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Reserve Bank delivers 'measured' rate hike to tame inflation risks

Reserve Bank governor Lesetja Kganyago.
Reserve Bank governor Lesetja Kganyago.
Image: Freddy Mavunda

The South African Reserve Bank (SARB) raised its main lending rate on Thursday in a "measured" move it said should tame inflation risks, the second consecutive hike after slashing rates early in the COVID-19 pandemic.

The decision to increase its repo rate by 25 basis points to 4.00% was split 4-1 between members of the Monetary Policy Committee (MPC), with four preferring a 25 basis point hike and one preferring no change in rates.

SARB Governor Lesetja Kganyago told a news conference the committee did not discuss a larger hike than 25 basis points.

"The decisions we have taken from November and now we believe are decisions that are measured, will take care of the emerging inflation risks whilst at the same time continuing to provide support to households and firms," Kganyago said.

"The committee believes a gradual rise in the repo rate will be sufficient to keep inflation expectations well anchored and moderate the future path of interest rates."

The rand erased gains after the decision, which was in line with economists' expectations, to trade more than 0.1% weaker at 15.3600 to the dollar by 1510 GMT. But the government's benchmark 2030 bond strengthened, with the yield falling 12 basis points to 9.335% from 9.455% before the decision.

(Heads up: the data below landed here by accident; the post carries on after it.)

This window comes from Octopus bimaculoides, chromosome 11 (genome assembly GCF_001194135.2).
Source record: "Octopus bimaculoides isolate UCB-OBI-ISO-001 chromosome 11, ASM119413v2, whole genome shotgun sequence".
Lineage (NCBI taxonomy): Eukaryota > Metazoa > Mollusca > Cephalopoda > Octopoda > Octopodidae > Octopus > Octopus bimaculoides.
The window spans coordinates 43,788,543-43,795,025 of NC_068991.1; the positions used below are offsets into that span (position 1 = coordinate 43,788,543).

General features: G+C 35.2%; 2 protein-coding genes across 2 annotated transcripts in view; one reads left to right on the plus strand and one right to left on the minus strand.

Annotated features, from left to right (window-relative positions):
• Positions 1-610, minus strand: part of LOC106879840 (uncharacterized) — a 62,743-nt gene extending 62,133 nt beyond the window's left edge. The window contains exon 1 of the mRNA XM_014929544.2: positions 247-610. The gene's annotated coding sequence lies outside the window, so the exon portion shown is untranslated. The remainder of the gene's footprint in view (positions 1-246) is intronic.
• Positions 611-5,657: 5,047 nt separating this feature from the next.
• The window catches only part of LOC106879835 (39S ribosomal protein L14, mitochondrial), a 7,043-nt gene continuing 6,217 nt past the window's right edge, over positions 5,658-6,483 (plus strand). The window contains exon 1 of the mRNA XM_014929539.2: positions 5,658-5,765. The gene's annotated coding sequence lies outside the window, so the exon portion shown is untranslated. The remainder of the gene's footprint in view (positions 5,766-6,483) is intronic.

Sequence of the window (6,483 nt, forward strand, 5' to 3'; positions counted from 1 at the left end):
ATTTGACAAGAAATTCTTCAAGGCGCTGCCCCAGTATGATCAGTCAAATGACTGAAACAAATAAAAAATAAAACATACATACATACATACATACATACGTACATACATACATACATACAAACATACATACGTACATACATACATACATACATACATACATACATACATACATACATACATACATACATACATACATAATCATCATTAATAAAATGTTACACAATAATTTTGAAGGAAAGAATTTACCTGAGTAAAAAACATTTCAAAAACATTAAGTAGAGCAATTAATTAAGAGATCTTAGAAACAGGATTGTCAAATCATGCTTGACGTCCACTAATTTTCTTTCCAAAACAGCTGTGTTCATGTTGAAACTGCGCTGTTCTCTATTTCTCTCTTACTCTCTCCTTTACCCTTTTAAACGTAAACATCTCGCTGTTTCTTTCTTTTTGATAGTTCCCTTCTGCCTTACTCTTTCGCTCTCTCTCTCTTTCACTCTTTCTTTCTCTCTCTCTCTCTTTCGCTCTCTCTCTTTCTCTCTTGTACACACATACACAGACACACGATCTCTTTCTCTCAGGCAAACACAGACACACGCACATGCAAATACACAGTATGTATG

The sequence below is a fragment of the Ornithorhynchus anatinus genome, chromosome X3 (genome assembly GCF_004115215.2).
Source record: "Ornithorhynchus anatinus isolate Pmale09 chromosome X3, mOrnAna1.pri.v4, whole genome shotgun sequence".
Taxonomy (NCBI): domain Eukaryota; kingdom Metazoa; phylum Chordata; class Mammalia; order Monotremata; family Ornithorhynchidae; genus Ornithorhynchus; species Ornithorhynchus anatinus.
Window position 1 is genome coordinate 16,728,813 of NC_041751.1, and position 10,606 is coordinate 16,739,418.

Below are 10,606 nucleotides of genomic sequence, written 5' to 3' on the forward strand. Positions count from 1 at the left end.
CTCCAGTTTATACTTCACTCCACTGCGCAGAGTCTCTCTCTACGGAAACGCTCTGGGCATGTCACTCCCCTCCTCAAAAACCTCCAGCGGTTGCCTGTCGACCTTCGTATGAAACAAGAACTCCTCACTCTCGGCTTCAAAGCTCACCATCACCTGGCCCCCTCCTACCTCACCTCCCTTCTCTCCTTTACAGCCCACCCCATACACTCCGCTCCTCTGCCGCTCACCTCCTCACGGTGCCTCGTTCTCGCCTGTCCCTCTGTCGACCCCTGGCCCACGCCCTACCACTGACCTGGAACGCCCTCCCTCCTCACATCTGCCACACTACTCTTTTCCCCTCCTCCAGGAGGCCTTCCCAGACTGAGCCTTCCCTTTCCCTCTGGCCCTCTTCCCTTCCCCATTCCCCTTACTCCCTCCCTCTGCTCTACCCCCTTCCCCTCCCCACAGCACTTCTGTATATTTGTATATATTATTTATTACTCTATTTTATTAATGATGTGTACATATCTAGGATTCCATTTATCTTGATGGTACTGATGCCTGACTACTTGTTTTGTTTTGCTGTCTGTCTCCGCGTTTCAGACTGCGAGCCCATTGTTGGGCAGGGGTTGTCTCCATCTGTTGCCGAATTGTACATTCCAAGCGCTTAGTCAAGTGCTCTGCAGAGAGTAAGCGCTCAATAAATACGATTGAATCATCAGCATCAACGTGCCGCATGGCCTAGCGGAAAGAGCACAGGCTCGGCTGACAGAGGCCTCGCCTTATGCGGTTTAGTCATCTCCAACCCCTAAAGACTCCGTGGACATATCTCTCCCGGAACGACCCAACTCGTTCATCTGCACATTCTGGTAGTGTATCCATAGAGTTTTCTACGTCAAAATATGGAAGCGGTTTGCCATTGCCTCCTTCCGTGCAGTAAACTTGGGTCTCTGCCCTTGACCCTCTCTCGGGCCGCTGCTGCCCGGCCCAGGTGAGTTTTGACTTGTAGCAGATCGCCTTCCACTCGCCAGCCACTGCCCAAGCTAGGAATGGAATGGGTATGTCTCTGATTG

'DOVISH HIKE'

The case for a rate hike grew last week, when December inflation data came in higher than expected at 5.9% year-on-year , close to the top of the bank's 3%-6% target range.

Kganyago said the bank's forecasts did not suggest inflation would breach 6%.

Razia Khan, chief economist for Africa and the Middle East at Standard Chartered, said the SARB could raise rates again at meetings in March and May as inflation was likely to be elevated in the near term. But she predicted a pause after that, followed by a resumption in hikes towards year-end.

In its MPC statement, the SARB pointed to inflation risks from food, fuel and electricity.

Another risk it cited was that global interest rates would rise faster than currently forecast.

Thursday's hike - which Khan called "relatively dovish" - comes after a similar increase at the SARB's November policy meeting, when it raised rates for the first time in three years.

The central bank of Africa's most industrialised economy now forecasts consumer inflation will average 4.9% this year, up from a 4.3% forecast in November. It maintained its 2022 gross domestic product growth prediction of 1.7%.

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